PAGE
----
This will mean that no further strain is placed on pressure points that might exacerbate soreness and discomfort and even lead to further injury to your canine pal.
If your dog likes to lie on their side then also consider a bolster bed, or one with a pillow. This will mean extra support and comfort to your prone pooch.
How washable is the bed?
Even die-hard dog enthusiasts will have to acknowledge that it not always possible to keep our dogs clean. Scent-Hounds such as Beagles and Dachshunds, and Sporting Group dogs like Golden Retrievers and Labradors love to roll around and chase in the messiest of places.
Also, sadly, even the most conscientious of owners will not be able to fend off fleas all of the time.
There are also a number of very adorable breeds which have the tendency to drool. If you have a large Mastiff type dog, or any of the brachycephalic dogs with shortened muzzles, like Bulldogs, then you will certainly need to factor a regular cleaning of the bed into your decision.
Whether it be mess or mites that soil your dog’s bed, having one that is easy to clean proves an absolute godsend, and even more importantly, makes it easier for you to offer both a comfortable and hygienic night’s sleep. This means you will be ideally looking for covers which are machine-washable for a quick turnaround so that your tired pooch enjoys a clean and comfortable. It is even better if the bed supplier offers spare coverings that you can rotate.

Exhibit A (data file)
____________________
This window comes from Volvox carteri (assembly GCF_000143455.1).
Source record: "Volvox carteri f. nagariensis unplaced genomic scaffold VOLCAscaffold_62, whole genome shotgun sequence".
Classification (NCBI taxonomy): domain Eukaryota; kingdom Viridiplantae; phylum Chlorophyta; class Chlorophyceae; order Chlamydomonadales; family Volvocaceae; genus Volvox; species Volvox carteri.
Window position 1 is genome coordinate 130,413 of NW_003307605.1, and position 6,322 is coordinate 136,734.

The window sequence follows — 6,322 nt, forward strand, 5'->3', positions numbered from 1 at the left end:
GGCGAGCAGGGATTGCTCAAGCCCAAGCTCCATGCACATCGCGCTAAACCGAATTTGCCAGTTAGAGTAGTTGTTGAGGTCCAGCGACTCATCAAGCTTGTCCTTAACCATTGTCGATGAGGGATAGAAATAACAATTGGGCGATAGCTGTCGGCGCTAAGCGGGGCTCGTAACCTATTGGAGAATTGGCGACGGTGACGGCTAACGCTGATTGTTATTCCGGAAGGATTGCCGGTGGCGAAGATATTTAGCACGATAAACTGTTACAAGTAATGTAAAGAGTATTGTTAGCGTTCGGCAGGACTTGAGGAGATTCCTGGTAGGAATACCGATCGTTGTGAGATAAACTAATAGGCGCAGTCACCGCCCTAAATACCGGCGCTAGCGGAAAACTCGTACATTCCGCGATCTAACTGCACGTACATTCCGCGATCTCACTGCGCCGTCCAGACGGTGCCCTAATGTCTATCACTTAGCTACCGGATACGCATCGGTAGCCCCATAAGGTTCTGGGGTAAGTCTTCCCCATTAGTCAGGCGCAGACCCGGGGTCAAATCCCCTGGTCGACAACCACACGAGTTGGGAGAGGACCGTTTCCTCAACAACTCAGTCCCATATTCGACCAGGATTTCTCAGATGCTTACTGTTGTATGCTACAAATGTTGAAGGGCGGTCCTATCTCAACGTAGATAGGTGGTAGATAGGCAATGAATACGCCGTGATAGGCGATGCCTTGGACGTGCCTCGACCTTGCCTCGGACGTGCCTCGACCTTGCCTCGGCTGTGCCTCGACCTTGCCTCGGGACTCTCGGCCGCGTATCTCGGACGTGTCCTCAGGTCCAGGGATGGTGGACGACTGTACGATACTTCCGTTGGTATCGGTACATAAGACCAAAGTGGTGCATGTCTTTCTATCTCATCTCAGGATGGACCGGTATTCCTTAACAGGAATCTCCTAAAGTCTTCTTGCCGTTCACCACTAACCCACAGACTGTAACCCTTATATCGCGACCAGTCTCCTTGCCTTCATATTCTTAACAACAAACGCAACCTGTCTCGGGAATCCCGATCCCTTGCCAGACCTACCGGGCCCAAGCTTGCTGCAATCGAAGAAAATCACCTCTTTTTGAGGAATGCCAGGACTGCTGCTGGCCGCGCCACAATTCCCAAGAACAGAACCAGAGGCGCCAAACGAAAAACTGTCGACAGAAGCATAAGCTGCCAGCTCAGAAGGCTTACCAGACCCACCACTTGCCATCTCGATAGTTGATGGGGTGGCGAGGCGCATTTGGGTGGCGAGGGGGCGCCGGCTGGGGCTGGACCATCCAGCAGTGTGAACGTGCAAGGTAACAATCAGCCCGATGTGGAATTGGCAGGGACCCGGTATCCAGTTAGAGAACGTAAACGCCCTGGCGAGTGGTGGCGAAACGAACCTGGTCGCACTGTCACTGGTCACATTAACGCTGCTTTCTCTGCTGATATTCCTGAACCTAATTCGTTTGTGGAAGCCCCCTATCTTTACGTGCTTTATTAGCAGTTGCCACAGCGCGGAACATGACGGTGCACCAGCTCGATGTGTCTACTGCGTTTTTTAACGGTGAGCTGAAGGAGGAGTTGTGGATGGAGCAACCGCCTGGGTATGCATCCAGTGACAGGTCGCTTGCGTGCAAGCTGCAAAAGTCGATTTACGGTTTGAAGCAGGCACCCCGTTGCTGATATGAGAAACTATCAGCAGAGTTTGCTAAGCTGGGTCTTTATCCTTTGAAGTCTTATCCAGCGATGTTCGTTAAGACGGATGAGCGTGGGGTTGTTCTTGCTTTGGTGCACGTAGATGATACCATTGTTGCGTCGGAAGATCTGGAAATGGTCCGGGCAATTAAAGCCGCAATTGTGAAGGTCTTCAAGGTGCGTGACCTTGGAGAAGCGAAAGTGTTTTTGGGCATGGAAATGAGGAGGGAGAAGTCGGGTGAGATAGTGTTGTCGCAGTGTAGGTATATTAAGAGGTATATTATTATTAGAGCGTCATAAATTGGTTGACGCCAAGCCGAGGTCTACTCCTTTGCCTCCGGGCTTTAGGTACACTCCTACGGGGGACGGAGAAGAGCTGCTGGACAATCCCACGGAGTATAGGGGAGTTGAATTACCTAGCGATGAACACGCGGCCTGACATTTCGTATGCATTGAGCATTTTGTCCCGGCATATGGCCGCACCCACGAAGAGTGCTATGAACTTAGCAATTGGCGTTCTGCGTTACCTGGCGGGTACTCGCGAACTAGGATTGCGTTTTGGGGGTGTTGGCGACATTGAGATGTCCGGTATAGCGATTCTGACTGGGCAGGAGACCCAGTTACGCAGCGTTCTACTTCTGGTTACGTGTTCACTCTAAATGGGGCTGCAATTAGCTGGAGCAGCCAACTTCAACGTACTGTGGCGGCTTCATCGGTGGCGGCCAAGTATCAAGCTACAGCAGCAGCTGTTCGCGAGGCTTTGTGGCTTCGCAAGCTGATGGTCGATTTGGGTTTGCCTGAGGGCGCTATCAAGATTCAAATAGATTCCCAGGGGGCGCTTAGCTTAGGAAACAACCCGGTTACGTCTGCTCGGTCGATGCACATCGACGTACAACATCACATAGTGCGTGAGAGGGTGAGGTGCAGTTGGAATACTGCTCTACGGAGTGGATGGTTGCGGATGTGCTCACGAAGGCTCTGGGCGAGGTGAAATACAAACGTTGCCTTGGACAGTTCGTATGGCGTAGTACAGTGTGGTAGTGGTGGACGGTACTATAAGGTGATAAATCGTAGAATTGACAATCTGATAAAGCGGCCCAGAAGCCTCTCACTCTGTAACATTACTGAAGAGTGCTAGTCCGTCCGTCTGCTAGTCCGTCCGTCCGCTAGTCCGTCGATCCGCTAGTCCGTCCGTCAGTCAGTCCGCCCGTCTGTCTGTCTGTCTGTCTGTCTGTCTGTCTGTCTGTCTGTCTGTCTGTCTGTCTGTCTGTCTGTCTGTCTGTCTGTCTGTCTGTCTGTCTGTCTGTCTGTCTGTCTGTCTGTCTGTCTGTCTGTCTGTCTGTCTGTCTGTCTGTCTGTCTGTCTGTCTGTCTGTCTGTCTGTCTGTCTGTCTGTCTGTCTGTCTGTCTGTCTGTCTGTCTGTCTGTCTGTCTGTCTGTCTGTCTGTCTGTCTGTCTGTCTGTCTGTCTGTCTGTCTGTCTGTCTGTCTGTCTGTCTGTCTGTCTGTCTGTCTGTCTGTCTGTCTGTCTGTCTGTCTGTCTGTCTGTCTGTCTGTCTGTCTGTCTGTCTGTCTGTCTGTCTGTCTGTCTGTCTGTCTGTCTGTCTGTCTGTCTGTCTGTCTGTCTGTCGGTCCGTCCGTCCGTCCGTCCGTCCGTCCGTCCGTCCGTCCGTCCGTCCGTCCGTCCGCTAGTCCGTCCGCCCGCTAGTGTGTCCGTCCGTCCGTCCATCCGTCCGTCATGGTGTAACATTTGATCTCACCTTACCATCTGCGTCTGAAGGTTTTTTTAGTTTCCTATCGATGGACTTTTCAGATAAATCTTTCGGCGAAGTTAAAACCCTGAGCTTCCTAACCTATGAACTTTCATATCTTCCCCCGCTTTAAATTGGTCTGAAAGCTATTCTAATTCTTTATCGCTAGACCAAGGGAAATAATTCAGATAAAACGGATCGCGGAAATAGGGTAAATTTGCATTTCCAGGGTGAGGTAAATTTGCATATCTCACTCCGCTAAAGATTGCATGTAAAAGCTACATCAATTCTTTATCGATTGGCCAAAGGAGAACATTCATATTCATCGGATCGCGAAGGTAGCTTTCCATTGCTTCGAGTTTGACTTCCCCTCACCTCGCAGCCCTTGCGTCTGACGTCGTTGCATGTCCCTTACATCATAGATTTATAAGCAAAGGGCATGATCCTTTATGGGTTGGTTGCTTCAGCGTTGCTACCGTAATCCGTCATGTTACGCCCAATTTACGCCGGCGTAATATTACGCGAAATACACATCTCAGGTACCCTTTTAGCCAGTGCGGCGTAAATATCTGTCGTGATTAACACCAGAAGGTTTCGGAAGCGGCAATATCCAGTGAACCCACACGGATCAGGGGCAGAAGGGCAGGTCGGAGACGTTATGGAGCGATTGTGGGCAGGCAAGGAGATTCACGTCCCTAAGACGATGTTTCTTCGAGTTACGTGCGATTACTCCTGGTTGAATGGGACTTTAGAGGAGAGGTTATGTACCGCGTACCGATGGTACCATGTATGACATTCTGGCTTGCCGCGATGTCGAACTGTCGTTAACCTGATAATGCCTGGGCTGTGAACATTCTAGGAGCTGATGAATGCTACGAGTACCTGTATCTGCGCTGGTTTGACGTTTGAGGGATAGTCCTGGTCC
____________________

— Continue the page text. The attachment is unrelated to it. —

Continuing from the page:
Your chosen bed should come with removable covers that are washable. Even better if any zippers are unobtrusive so as to avoid your dog feeling any discomfort or even hazardously chewing on them.
Durability – A bed built to last
Unfortunately a good bed becomes for a dog more than just a place to sleep. In fact it becomes a den where they will tear, scratch and dig. This means that you must prepare yourself for the fact that your dog throw everything that a dog can possibly throw at your thoughtfully considered purchase.
But try not to get frustrated at this, because if your dog is engaging in these apparently destructive activities it is her way of showing appreciation for you providing this little home within the home
This is not even mentioning dogs that have a tendency to chew everything or any condition that makes them more likely to soil or pee on their bed.
Ensure you check that the liner in the bed is waterproof. Additionally, particularly for dogs who drool or might soil their beds or have some form of bladder leakage. Look out for whether the bed manufacture offers reasonably priced replaceable bed covers to add further longevity to the bed.
A warm, cosy bed